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What Does Venus Look Like Through A Telescope?

Can you see Venus through a telescope? What does Venus look like? It’s not that hard to spot Venus in our night sky. If you’ve got a telescope handy, you might want to get a closer view of Venus. Here are some tips on how to find this bright planetary body with your telescope and what you can expect to see.

What is Venus and where can it be found in the sky?

Venus is the second brightest object in our night sky, the first being the Moon (I list apparent brightness of sky objects under magnitudes). It’s next planetary rival in brightness is Jupiter, which is only half as radiant, and Sirius, the brightest star in the night sky, is 8% of Venus’ luminosity.

The planet is named after the Roman goddess of love and beauty. It’s also known as the “morning star” or “evening star.”

The Mayan civilisation revered Venus. It was a symbol of creation and fertility and they went so far as sacrificing captives in its honor.

It’s important to know that Venus is a planet, not a star, although referred to as the “morning or evening star.” (This can be confusing) ​

Venus is only visible in the sky for an hour or so before sunrise or after sunset when it sits above the horizon. It’s one of those objects I covered in what stars and planets you can see during the day (including just before sunrise and just after sunset).

The best time to view Venus through your telescope is during dusk or dawn when you can see its crescent shape.

How can you find Venus through a telescope?

  • Look above the western horizon after sunset. On a clear evening for five to six months of the year, Venus is seen as a bright star and can’t be missed”
  • Set up your telescope, and use a low power eyepiece to get a wide view of the horizon before looking for Venus.
  • You can also use a low power eyepiece to get a wide view of the horizon before looking for Venus. This is especially helpful if you’re just starting out!
  • Then, once you find it in your telescope lens, adjust the focus and magnification until it looks clear and sharp as possible.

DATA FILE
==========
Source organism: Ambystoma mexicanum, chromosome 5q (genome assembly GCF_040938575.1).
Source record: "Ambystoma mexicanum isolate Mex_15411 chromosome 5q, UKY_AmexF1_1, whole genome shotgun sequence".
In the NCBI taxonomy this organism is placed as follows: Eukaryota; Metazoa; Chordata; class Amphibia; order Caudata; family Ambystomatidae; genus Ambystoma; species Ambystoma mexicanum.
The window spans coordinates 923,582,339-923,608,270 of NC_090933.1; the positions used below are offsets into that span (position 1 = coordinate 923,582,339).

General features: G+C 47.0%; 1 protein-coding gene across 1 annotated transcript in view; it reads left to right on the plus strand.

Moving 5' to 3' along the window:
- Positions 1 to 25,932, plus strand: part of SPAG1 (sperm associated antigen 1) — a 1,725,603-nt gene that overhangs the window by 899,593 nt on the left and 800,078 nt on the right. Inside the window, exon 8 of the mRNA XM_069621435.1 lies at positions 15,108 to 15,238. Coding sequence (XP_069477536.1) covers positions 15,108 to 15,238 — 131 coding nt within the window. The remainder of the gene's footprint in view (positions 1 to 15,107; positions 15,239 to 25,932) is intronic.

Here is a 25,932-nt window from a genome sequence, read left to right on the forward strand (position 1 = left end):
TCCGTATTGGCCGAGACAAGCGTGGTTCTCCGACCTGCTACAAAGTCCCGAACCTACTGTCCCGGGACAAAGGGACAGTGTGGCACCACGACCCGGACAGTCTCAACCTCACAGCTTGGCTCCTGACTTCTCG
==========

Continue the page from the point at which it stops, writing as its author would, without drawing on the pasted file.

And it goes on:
For city viewing, you may have issues, as I cover in my tips on viewing stars and planets in the city, because Venus sits at a low altitude (above the horizon) when best seen. Also, if you’re in a low spot surrounded by trees, you will need to find a elevated spot to see Venus.

What magnification do you need to see Venus?

You don’t need huge magnification to see Venus through a telescope. You’ll probably find it’s best seen with low magnification, especially lower than 300x.

What does Venus look like through a telescope?

Venus can look ball-shaped (full) to a thin crescent depending on its phase. Just like the Moon, Venus has phases. Venus has phases because it orbits the Sun. What phase you see of Venus depends on what portion of its surface is illuminated by the Sun.

Venus offers its best views through a telescope when it is closest to Earth in its orbit around the Sun. This is once every 18 months when you’ll chance to see a sickle-shaped Venus crescent.

Venus orbits closer to Earth than any other planet but, because of its thick atmosphere which acts as a filter, you won’t see much when viewing this planet through a telescope or binoculars.

Venus has an atmosphere that’s 90x thicker than Earth’s and is comprised almost totally of carbon dioxide, though tainted with sulfuric-acid. This blanket masks the furnace-like surface of Venus.

Venus is far beyond a hospitable place for us humans or life as we know it.

This atmosphere or ‘cloud blanket’ is what you’ll see of Venus through a telescope.

What are the features of Venus?

Unlike how you can see the bands of Jupiter and the rings of Saturn, Venus appears featureless through a telescope.

What you’ll see is the planet’s atmosphere! What does the atmosphere of Venus look like through a telescope? This atmosphere or ‘cloud blanket’ appears snow-white and has no features to speak of, unless you’re experienced enough with filters and have a medium to large telescope to see the contrasting patterns, spots, and other irregularities in the atmospheric cloud.

What does Venus look like under that cloud?

Nasa presents a good picture of what Venus looks like under that cloud blanket. It’s an extremely hot environment and looks like a wasteland compared to our Earth.

Surface of Venus
Surface of Venus. What Venus looks like beneath the thick cloud. Source: NASA/Jet Propulsion Laboratory-Caltech
  • The atmosphere of Venus has been studied extensively by scientists all over the world and they’ve found that there are few ways for water molecules or any other substances like oxygen to be present in the atmosphere.

How to find Venus

If you have trouble finding Venus, try checking out astronomy apps such as Sky Map which can provide more information where to find Venus on a certain date, time, and location. I wrote about these in my tips on using sky charts.

FAQs

Information sources

NASA resource package: Venus |